Casino revenues, amid constraints, do fairly well in July

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THE STATE’S THREE CASINOS performed fairly well in July, bringing in 56 percent of the revenue they did in July 2019 despite operating far fewer games and slot machines for fewer days.

The Massachusetts Gaming Commission said on Monday that Encore Boston Harbor in Everett, MGM Springfield in Springfield, and Plainridge Park Casino in Plainville brought in nearly $45.4 million in gross gaming revenue between July 10 (July 8 for Plainridge) and July 31 compared to nearly $81 million for the whole month of July in 2019. July 2019 was the first full month the facilities were open.

Encore Boston Harbor’s revenues totaled just under $27 million, or nearly 60 percent of the total, with $10.7 million from table games and $16.3 million from slots. MGM Springfield’s revenues were $10.7 million, with $1.7 million from table games and $9 million from slots. Plainridge brought in $7.7 million from its slot machines.

All three facilities are operating with restrictions on the number of guests and gaming stations. Poker, craps, and roulette games are not allowed. Officials said the three facilities as a group are operating with half of their regular gaming positions and the number of guests has rarely hit half of the occupancy levels.

Even so, the facilities managed to bring in 56 percent of the gross gaming revenue they did in July 2019. The state’s tax take followed the same trajectory, as tax revenue of $6.7 million was 56 percent of the $12 million collected in July 2019.

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Editor, CommonWealth

About Bruce Mohl

Bruce Mohl is the editor of CommonWealth magazine. Bruce came to CommonWealth from the Boston Globe, where he spent nearly 30 years in a wide variety of positions covering business and politics. He covered the Massachusetts State House and served as the Globe’s State House bureau chief in the late 1980s. He also reported for the Globe’s Spotlight Team, winning a Loeb award in 1992 for coverage of conflicts of interest in the state’s pension system. He served as the Globe’s political editor in 1994 and went on to cover consumer issues for the newspaper. At CommonWealth, Bruce helped launch the magazine’s website and has written about a wide range of issues with a special focus on politics, tax policy, energy, and gambling. Bruce is a graduate of Ohio Wesleyan University and the Fletcher School of Law and Diplomacy at Tufts University. He lives in Dorchester.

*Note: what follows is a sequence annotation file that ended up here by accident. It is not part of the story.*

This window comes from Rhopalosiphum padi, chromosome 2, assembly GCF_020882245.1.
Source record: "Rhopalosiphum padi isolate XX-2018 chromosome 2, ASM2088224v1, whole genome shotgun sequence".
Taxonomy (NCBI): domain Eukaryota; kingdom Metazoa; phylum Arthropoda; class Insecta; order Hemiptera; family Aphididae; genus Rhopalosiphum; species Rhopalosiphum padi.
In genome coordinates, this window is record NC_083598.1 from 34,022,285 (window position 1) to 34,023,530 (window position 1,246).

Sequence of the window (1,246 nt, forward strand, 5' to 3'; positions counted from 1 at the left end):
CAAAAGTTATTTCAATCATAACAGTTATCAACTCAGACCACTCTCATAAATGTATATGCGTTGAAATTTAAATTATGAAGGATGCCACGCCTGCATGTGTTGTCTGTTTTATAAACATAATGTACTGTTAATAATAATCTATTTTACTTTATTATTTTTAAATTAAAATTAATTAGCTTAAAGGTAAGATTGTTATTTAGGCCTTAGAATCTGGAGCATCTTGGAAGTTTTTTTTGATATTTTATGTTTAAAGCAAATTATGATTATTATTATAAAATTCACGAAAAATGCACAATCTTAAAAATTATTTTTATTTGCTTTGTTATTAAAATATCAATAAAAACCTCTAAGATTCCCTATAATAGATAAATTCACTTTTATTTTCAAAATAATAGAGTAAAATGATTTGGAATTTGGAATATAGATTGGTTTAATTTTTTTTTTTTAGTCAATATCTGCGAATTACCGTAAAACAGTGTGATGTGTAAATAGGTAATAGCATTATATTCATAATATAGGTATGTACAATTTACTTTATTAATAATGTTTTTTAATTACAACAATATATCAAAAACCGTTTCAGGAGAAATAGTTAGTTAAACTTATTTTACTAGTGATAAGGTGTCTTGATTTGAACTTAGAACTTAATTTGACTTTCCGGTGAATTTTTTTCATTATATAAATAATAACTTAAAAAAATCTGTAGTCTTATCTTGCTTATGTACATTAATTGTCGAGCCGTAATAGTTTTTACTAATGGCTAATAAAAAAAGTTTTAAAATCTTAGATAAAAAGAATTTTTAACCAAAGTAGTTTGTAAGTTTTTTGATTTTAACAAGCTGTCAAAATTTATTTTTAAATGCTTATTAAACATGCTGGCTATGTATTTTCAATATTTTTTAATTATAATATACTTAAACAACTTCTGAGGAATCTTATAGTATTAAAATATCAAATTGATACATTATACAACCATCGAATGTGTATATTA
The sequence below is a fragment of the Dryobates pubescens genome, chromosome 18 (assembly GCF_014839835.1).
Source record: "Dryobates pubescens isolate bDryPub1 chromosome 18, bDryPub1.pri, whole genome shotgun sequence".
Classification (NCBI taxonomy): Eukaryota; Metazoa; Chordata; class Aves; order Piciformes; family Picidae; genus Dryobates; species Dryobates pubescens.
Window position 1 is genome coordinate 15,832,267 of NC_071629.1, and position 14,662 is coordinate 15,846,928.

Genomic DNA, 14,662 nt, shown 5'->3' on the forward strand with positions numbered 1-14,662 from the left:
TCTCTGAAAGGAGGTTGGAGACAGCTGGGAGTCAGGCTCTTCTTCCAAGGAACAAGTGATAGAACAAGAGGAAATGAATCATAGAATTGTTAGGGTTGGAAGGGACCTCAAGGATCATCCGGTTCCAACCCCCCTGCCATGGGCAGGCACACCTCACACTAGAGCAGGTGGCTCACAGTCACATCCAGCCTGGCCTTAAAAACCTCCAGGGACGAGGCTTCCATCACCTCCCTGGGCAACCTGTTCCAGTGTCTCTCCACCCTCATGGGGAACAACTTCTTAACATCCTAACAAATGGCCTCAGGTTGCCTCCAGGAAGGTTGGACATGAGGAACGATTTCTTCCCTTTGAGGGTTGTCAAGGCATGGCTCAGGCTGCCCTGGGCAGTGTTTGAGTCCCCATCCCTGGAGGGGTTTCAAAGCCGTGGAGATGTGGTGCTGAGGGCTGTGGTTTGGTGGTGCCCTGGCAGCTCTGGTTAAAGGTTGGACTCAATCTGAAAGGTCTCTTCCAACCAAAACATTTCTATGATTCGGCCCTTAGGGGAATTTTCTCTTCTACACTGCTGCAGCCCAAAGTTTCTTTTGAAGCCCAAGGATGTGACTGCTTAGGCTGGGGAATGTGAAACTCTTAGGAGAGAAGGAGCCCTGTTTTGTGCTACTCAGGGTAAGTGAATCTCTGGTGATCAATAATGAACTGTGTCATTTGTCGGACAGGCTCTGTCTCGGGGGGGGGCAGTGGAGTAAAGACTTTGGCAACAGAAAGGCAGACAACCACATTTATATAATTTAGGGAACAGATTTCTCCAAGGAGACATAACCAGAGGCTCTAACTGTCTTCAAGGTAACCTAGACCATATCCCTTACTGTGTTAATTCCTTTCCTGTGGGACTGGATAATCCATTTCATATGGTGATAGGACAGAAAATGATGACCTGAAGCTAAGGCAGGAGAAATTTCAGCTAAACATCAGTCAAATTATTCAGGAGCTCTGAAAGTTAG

About Bruce Mohl

Bruce Mohl is the editor of CommonWealth magazine. Bruce came to CommonWealth from the Boston Globe, where he spent nearly 30 years in a wide variety of positions covering business and politics. He covered the Massachusetts State House and served as the Globe’s State House bureau chief in the late 1980s. He also reported for the Globe’s Spotlight Team, winning a Loeb award in 1992 for coverage of conflicts of interest in the state’s pension system. He served as the Globe’s political editor in 1994 and went on to cover consumer issues for the newspaper. At CommonWealth, Bruce helped launch the magazine’s website and has written about a wide range of issues with a special focus on politics, tax policy, energy, and gambling. Bruce is a graduate of Ohio Wesleyan University and the Fletcher School of Law and Diplomacy at Tufts University. He lives in Dorchester.

At Encore, the facility is operating with 60 percent of its available slot machines and 32 percent of its table game positions. A smaller percentage of slots and table game positions are open at the other two casinos. Encore’s $27 million in revenue represents 56 percent of the $48.6 million in gross gaming revenues in July 2019.

The three casinos were closed in April, May, and June and part of March due to COVID-19 restrictions. They reopened as part of the Phase 3 of the Baker administration’s reopening plan.

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